Developing Competitive Services, Part 2: Thoughts about organization
How do we end up with a specific organizational model? In a traditional organization, there are people who do the work and people who tell them what to do. This model seems to have evolved over time when there was a need for hands to perform predetermined tasks. The doers only need to know how things are done, while someone else has thought about why they are done. To expedite tasks, the number of people has been increased, and the work still happens as a result of someone else’s thinking.
As the volume of tasks increases, it’s natural that the number of required people also increases, with the majority still being doers. The person in charge of the organization oversees the group of doers until they feel that time is no longer sufficient for managing everything. At this point, an intermediate layer is introduced, where individuals are responsible for part of the whole, approaching a large hierarchical organization, which companies have operated with for as long as they have existed.
Such an organization is functional, but does it produce the best possible results in knowledge work? If we revisit my previous writing on customer value, we realize that the expertise required for service development is highly diverse. Technological expertise affects the service’s reliability, usability, and the costs of creating value. Business expertise helps understand parameters affecting potential returns and assess the amount of sensible investments. Understanding customer behavior is yet another area of expertise that impacts the service’s success.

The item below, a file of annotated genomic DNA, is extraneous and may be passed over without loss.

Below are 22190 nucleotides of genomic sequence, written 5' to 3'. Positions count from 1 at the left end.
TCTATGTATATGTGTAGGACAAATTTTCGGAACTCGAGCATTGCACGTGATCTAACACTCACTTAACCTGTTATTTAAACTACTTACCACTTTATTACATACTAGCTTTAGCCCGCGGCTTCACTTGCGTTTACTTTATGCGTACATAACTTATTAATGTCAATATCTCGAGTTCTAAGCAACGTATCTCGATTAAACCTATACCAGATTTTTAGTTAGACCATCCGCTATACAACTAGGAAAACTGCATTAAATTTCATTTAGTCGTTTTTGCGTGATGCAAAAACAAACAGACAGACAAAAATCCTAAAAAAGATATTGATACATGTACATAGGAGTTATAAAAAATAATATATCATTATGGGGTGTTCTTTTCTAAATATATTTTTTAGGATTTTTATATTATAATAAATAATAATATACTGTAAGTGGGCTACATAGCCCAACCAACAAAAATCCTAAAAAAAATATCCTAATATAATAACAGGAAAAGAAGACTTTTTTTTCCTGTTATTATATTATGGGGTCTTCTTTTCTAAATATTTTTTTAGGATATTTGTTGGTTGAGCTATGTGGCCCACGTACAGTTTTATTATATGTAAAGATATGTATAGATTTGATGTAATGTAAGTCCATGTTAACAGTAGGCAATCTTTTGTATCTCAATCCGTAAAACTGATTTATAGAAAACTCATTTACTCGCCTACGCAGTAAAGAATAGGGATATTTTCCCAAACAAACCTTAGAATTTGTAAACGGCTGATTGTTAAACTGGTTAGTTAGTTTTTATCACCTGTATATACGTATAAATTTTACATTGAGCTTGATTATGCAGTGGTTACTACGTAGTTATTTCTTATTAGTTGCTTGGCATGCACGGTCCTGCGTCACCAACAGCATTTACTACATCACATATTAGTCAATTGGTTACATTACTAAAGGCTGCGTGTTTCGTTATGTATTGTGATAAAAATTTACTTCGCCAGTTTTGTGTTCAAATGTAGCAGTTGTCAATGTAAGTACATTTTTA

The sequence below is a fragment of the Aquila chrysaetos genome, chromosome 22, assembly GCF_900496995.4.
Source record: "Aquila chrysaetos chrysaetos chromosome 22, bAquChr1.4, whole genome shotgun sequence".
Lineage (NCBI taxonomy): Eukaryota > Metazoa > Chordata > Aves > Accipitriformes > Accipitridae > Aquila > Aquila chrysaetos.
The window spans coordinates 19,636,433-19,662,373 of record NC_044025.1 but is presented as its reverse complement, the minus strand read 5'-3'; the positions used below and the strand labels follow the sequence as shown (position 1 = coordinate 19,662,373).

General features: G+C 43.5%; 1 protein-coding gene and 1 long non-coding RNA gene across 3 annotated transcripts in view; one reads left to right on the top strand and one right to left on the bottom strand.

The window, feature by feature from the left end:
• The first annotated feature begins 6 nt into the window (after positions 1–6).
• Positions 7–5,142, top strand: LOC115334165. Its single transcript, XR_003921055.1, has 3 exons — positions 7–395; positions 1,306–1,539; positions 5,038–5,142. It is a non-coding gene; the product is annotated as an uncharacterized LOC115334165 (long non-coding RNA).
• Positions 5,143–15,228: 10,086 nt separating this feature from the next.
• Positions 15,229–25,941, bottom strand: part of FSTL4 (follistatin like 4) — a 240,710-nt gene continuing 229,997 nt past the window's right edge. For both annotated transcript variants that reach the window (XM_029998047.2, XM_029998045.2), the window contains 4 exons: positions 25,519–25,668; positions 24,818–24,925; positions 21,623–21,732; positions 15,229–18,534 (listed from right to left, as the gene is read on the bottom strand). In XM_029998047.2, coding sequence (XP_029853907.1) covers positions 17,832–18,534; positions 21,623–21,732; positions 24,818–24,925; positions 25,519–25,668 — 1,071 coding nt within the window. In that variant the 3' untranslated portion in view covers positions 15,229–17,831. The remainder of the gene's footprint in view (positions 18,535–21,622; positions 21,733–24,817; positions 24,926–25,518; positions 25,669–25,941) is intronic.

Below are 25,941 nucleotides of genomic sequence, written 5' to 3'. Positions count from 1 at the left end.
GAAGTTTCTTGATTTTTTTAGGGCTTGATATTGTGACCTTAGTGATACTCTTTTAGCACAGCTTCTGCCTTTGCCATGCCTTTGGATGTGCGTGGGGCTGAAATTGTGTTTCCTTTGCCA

Can we then think that the traditional organizational structure achieves the best possible service? Does such a top-down model consider everything, and is the prioritization between technology, business, and customer needs balanced? Is the person who defines what and why truly well-informed about all factors influencing the service’s success? Are the people implementing the service satisfied with their work if everything is predefined, even though they might have experience and insights to do things better?
Organization itself directly affects the emergence of innovations, and especially in large organizations, there is a risk of becoming siloed. The traditional managerial organization, where the team leader is also the team’s manager, easily leads to a situation where the manager’s thoughts are not challenged, and the entire service’s future relies on one person’s ideas. When this manager still has a superior, perhaps overseeing multiple teams, we approach a situation where the person at the top of the hierarchy has only a small part of their capacity available for managing each team’s activities. Hierarchical management models and top-down assigned tasks inevitably slow down the service’s development in the best direction.
The person responsible for the service plans the implementation of requested new features. Their manager reviews the plans and gives approval. Subsequently, implementation monitoring begins. Employees’ potential bonuses are often tied to promised schedules, causing the motivation for making changes to disappear. Therefore, traditional hierarchical organization leads to the loss of agility. Similarly, prioritization for creating the best possible customer value becomes very one-sided.